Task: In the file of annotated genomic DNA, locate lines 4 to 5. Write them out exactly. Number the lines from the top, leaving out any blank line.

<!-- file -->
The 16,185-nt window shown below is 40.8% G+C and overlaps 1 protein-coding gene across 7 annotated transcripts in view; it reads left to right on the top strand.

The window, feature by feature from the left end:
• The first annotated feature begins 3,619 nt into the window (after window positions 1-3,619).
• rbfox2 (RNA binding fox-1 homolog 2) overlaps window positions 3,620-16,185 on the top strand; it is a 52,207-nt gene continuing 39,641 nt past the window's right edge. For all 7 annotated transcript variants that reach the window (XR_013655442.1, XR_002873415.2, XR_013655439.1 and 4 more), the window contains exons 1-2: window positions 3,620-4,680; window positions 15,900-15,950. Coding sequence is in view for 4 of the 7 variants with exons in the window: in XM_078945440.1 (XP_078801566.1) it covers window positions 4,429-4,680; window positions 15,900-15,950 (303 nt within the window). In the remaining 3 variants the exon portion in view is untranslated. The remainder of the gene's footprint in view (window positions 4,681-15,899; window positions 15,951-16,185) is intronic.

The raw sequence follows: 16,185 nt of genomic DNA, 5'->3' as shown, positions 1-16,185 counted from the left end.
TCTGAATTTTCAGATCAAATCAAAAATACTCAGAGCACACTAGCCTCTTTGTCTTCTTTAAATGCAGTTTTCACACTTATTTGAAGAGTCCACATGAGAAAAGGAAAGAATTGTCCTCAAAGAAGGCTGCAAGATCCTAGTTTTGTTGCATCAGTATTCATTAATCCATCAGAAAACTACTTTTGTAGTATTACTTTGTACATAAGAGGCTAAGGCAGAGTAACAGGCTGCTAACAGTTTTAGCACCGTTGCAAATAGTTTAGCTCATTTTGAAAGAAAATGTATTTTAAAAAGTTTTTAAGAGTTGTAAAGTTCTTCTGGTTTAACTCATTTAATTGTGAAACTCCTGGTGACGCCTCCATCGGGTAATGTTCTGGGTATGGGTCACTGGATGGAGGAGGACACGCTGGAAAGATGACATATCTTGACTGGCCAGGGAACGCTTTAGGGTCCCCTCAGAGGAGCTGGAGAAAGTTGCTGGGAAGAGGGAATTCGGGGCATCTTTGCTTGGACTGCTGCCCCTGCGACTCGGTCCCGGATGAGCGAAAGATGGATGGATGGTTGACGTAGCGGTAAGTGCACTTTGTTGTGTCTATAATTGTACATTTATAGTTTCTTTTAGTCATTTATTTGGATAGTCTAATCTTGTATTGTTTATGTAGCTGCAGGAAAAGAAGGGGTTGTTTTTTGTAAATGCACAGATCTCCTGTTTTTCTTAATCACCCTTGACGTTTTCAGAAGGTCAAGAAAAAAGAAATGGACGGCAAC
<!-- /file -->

• rbfox2 (RNA binding fox-1 homolog 2) overlaps window positions 3,620-16,185 on the top strand; it is a 52,207-nt gene continuing 39,641 nt past the window's right edge. For all 7 annotated transcript variants that reach the window (XR_013655442.1, XR_002873415.2, XR_013655439.1 and 4 more), the window contains exons 1-2: window positions 3,620-4,680; window positions 15,900-15,950. Coding sequence is in view for 4 of the 7 variants with exons in the window: in XM_078945440.1 (XP_078801566.1) it covers window positions 4,429-4,680; window positions 15,900-15,950 (303 nt within the window). In the remaining 3 variants the exon portion in view is untranslated. The remainder of the gene's footprint in view (window positions 4,681-15,899; window positions 15,951-16,185) is intronic.

The raw sequence follows: 16,185 nt of genomic DNA, 5'->3' as shown, positions 1-16,185 counted from the left end.